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Dubno, Solomon ben Joel


DUBNO, SOLOMON BEN JOEL (1738–1813), Bible scholar and Hebrew poet. Dubno took his name from his birthplace in the Ukraine and studied in Lemberg (Lvov) under Solomon b. Moses *Chelm, whose Sha'arei Ne'imah on the masoretic accents he published in 1776 with annotations and an introductory poem (also appended to some editions of Judah Leib Ben-Ze'ev's Talmud Leshon Ivri, 1886). From 1767 to 1772 he lived and studied in Amsterdam and then in Berlin, where he was engaged by Moses *Mendelssohn as private tutor for his son Joseph. On Dubno's suggestion Mendelssohn undertook his famous German translation of the Bible and Hebrew commentary, known as the Biur. For that work Dubno prepared the prospectus with a lengthy introduction, Alim li-Terufah (1778), and contributed the commentary on Genesis (except ch. 1) and part of Exodus as well as annotations to the Masorah of Genesis and Exodus, Tikkun Soferim. Dubno, however, left Berlin in 1781 for Vilna before the Biur on the Pentateuch, Netivot ha-Shalom, appeared in 1783. He had been prompted, apparently, by his friends in Russia such as Zalman Volozkin, who disapproved of his association with Mendelssohn and his circle, and who encouraged him to write his own Bible commentary. Nevertheless, Mendelssohn paid generous tribute to Dubno's work in his introduction to the Biur. In 1786 he returned to Germany and finally to Amsterdam, where he lived in penury, though he possessed a valuable library of over 2,000 books, some of them very rare, and over 100 manuscripts, for which he prepared a catalog, Reshimah (1814). In Amsterdam he published a commentary on the Masorah of the whole Pentateuch, Tikkun Soferim (1803). Dubno also wrote a good deal of Hebrew poetry, e.g., Yuval ve-Na'aman (n. d.); Evel Yaḥid (1776), a eulogy on the death of Jacob Emden; and Kol Simḥah (1780), in honor of the wedding of Simḥah Bunim b. Daniel Jaffe (*Itzig). He published M. Ḥ. Luzzatto's drama La-Yesharim Tehillah (1780 or 1799) with an introduction and wrote a preface, interspersed with poetry, to Heidenheim's edition of the Shavuot maḥzor (1805). Dubno also wrote a geography of Palestine, Kunteres Aharon (Berlin, n.d.).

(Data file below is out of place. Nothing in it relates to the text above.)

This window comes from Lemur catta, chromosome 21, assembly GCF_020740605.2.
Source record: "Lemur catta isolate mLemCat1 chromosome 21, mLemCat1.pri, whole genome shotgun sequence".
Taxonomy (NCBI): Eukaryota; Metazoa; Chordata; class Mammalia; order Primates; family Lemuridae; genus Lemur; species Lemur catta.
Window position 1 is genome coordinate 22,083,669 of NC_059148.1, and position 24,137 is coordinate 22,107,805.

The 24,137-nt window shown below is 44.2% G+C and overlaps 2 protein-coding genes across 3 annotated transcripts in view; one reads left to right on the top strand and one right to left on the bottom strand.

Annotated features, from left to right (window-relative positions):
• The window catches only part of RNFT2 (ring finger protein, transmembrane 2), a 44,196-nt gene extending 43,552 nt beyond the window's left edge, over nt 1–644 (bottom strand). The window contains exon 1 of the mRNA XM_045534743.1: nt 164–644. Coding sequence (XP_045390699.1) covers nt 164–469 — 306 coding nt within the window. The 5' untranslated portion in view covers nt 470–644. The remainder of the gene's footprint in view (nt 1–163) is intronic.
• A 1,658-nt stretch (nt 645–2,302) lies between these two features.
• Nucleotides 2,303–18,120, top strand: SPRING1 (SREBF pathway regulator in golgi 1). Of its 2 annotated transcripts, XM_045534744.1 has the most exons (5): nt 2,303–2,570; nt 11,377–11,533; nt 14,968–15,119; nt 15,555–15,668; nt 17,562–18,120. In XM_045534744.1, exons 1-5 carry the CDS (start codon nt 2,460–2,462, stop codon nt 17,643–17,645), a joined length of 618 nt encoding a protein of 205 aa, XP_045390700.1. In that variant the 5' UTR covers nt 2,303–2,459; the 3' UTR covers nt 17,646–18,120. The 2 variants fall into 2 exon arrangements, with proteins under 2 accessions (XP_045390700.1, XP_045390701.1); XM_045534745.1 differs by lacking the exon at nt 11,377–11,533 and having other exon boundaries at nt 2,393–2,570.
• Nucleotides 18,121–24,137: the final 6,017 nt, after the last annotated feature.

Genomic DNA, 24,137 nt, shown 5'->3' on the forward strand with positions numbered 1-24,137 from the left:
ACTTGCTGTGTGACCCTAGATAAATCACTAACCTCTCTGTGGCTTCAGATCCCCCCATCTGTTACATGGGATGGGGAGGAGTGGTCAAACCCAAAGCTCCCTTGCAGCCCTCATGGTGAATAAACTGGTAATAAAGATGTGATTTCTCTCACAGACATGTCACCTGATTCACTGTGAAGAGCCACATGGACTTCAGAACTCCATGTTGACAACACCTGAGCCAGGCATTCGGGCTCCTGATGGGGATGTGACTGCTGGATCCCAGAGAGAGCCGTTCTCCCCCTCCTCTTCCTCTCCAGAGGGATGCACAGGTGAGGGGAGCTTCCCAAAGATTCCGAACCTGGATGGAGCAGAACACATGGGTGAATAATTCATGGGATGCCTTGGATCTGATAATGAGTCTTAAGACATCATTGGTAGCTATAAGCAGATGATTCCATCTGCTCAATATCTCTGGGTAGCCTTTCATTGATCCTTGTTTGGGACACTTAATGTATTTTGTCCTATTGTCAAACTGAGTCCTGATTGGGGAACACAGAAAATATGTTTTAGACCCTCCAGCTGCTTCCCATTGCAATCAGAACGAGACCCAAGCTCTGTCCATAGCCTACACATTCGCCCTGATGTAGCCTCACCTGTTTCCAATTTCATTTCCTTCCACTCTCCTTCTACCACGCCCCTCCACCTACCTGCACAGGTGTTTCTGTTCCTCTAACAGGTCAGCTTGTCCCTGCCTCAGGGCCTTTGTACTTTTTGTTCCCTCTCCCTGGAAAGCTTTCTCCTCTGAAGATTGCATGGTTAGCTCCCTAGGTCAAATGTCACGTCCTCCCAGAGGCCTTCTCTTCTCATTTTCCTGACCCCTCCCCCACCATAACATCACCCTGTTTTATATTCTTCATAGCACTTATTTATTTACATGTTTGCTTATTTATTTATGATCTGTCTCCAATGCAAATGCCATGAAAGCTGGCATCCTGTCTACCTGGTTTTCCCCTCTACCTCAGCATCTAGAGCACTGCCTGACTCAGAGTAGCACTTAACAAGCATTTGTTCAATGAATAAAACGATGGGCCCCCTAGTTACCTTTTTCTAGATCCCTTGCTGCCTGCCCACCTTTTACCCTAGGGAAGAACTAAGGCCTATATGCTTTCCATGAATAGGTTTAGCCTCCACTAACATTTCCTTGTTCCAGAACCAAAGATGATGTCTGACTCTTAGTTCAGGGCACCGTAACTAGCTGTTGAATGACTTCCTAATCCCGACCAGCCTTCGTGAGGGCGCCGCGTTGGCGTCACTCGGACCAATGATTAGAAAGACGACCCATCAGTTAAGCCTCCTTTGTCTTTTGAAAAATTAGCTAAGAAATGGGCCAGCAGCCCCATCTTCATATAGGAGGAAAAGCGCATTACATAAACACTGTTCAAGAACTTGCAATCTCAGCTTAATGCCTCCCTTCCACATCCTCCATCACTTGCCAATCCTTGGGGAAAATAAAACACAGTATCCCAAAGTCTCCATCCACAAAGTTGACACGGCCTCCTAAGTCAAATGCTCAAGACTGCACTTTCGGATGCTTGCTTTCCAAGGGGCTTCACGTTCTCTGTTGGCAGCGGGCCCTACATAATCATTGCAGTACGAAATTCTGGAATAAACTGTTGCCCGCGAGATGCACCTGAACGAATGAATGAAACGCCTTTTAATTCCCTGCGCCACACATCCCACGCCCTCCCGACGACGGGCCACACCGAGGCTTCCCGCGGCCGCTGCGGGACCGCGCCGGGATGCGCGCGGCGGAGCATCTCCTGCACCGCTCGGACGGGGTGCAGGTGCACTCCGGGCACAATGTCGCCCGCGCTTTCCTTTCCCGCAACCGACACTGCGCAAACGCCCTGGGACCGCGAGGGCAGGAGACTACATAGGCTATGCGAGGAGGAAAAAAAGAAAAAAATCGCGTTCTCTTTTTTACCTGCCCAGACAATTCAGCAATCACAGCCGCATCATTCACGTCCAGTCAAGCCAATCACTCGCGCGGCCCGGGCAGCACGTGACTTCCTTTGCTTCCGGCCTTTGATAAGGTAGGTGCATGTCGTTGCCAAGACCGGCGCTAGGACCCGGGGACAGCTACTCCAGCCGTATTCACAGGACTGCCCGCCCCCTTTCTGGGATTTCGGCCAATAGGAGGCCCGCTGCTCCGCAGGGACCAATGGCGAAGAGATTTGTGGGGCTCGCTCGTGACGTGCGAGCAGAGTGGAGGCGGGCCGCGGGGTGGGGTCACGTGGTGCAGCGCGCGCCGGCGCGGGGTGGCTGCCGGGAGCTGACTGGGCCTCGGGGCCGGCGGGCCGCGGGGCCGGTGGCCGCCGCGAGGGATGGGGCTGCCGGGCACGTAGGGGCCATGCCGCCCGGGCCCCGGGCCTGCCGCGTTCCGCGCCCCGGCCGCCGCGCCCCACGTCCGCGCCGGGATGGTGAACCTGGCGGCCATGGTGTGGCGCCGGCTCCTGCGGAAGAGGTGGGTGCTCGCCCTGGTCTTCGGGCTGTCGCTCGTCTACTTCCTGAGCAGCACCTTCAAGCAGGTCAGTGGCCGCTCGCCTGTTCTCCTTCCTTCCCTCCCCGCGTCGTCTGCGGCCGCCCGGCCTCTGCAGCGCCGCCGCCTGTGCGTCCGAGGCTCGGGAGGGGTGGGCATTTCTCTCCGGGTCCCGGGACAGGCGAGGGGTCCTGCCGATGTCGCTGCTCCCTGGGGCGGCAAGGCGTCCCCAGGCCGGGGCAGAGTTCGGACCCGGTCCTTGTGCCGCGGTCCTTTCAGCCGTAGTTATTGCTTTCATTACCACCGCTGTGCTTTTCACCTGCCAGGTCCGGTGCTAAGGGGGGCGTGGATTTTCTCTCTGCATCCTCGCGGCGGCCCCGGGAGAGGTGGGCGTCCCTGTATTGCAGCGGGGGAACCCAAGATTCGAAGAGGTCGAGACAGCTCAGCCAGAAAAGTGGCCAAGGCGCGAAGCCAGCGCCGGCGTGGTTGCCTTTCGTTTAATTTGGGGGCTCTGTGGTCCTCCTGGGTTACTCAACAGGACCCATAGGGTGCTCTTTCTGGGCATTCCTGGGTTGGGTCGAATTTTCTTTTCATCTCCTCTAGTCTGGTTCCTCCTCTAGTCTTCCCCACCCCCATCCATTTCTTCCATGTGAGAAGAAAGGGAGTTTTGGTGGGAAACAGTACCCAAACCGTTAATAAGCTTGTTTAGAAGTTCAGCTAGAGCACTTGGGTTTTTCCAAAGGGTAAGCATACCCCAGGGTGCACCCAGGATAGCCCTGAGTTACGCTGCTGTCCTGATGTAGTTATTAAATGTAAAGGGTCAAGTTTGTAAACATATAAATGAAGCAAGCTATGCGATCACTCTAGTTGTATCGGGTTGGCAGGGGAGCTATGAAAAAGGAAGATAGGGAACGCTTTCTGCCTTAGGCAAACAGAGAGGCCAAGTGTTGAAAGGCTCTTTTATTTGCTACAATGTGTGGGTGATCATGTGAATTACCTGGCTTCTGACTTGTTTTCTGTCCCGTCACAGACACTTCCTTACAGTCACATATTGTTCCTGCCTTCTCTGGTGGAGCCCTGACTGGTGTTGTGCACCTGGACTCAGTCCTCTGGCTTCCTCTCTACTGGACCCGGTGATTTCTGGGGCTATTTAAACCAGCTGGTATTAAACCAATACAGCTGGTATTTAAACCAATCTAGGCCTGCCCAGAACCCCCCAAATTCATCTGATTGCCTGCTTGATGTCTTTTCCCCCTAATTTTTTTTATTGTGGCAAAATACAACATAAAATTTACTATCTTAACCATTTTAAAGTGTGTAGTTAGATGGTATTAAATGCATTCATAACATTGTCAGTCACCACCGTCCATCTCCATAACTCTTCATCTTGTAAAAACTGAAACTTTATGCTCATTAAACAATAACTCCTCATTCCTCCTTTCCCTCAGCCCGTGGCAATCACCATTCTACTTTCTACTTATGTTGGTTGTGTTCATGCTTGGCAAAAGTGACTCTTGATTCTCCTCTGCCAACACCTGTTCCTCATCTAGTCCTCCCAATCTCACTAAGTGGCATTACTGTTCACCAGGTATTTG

In his Bible commentary Dubno followed mainly the medieval exegetes, but added historical and geographical explanations as well as defending his own traditional position. He was the first Jewish commentator to dwell on the structure and didactic style of the Bible stories. In his notes on the masoretic accents, he stressed their exegetical importance as well as their antiquity.


I. Zinberg, Geshikhte fun der Literatur bay Yidn, 7 pt. 1 (1936), 53–62, 82, 134, 256; P. Sandler, Ha-Be'ur la-Torah shel Moshe Mendelssohn ve-Si'ato (1941), 16–30; Zobel, in: ks, 18 (1941/42), 126–32; R. Mahler, Divrei Yemei Yisrael, 4 (1956), 30–33; Beit-Arié, in: KS, 40 (1964/65), 124–32; A. Marx, Studies in Jewish History and Booklore (1944), 219–21; F.J. Delitzsch, Zur Geschichte der juedischen Poesie (1836), 118; Kressel, Leksikon, 1 (1965), 524–5.

[Jacob S. Levinger]

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